Mac DeMarco Chord Theory

Although primarily known for his slacker image and lo-fi recording aesthetic, Mac DeMarco is also an accomplished songwriter with a distinct musical voice. Underlying his signature woozy guitar and synth tracks are chord sequences that bridge the gap between his rock and jazz influences, and he isn’t afraid to include unusual, out-of-key chord choices to inject a sense of mystery into his songs. He also knows just enough music theory to tie these chord choices together with his instrumental parts and vocal melodies.

I’ve previously covered Mac DeMarco’s synths patches in my Synth Sounds article, but here I’ll focus solely on his songwriting and chord progressions. I’ve combed through his back catalogue to find songwriting tricks that he uses throughout his songs and boiled them down to theory ideas that we can use in our own music. This article features ten transcriptions that can be viewed as music notation or MIDI piano roll diagrams.

Roman Numeral Analysis

An effective way to analyse chord progressions is to write them as Roman numerals, notating each chord by the scale degree it’s built from. The root chord is the I chord, the second chord is the II chord, and so on. We could write the chord sequence C | F | Am | G as I | IV | VIm | V. This helps us easily see common patterns across chord sequences, even if they’re in different keys.

When out-of-key, or ‘non-diatonic’ chords are used in a major scale chord progression, these are written with a ♭ symbol, like ‘♭VI’. This is a ‘flattened sixth’ chord, which in the key of C major is an Ab chord – a major chord a semitone below the diatonic VIm chord.

Transposing & Capos

Mac plays many of his songs using a guitar capo, which lets him transpose the key of his songs to better fit his voice. The songs Just to Put Me Down, The Stars Keep Calling My Name and The Way You’d Love Her were recorded in the keys of F#, G and Ab respectively, but Mac plays all three in the key of E major on guitar. He also tends to change capo position when playing songs live, as well as repitch songs via tape speed after recording them. To simplify the article’s examples, I’ve presented all the songs in the original recorded keys without a capo and included a note on which fret Mac uses a capo on.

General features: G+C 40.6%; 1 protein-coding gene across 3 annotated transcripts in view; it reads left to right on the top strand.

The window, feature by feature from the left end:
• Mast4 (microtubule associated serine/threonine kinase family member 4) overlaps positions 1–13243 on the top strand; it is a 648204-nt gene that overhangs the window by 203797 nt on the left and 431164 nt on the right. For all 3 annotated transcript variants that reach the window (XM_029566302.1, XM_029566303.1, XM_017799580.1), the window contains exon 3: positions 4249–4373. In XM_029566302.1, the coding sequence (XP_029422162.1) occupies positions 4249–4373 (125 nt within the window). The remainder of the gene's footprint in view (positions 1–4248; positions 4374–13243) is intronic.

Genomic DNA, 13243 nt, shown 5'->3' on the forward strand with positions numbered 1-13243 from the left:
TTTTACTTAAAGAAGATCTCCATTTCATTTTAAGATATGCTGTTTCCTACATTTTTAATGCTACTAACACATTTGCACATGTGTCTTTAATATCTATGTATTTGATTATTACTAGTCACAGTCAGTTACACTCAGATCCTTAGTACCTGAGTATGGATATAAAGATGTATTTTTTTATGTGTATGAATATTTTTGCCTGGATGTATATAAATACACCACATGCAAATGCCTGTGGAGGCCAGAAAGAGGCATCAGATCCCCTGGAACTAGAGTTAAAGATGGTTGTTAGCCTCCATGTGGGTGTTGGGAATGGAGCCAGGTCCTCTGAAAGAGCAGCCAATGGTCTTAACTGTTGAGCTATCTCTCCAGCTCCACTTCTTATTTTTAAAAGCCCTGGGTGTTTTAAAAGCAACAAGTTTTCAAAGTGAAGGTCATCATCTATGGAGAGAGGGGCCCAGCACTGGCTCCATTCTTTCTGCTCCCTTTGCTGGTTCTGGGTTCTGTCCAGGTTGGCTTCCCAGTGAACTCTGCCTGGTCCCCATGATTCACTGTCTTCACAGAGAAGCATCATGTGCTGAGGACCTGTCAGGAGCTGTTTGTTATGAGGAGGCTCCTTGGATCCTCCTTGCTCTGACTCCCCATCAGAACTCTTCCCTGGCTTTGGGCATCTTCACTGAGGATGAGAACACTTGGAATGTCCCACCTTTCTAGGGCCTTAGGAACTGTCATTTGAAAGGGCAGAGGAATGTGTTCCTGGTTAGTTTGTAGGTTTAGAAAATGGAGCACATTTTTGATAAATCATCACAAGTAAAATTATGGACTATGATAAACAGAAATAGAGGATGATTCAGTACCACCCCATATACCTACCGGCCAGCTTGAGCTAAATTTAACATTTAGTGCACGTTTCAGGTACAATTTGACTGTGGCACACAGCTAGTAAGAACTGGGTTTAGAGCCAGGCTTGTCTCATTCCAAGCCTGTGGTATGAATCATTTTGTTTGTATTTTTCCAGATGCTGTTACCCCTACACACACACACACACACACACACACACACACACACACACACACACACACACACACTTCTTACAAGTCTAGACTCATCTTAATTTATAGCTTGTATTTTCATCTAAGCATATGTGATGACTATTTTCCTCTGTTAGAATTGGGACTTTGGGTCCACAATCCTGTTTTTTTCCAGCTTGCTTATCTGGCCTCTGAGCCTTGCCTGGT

The ♭VII Chord

Let’s start by looking at the chorus of Blue Boy, from 2014’s Salad Days. The song’s verse sets the song up in the key of G major with all diatonic chords. The chorus chord progression is G | Am | Em | F, which are all diatonic chords apart from the final chord, F, which is a ♭VII chord. The F chord is not in the key of G major, and ends the chorus loop on a note of tension. Overall, the chorus progression is I | IIm | VIm | VII. Mac DeMarco frequently uses the ♭VII chord in his songwriting to add tension at the end of a chord progression, or to add a change of harmonic flavour to his choruses.

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  • Blue Boy 00:00

The introduction of Dreamin’ features a guitar groove on an A chord which sets up the songs key of A major. The verse progression is E | G | D, which in the key of A major is analysed as  V | ♭VII | IV. The verse doesn’t use the I chord, which creates a cycle of tension that is only resolved when the song moves to the chorus. The ♭VII chord is the G major which carries a lot of emotional weight in the progression. The melody notes in the guitar part are really nice, especially starting with the C# note over the G chord, which gives it a Gadd#4 sound.

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  • Dreaming 00:00

Freaking Out the Neighborhood is another song that utilises the ♭VII chord. The song is in the key of A major, and the ♭VII chord appears in the verse as the G major chord in bar 7. This is followed by the V chord, E, which is initially played as a sus4 chord, a classic way to delay the V chord tension. This easily resolves back to the beginning of the chord progression, the I chord. This ♭VII | V | I turnaround creates classic songwriting tension-and-release that helps the chorus move along. The diminished 7th chord in bar 3 is also a nice, unusual chord use.

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  • Freaking Out the Neighborhood 00:00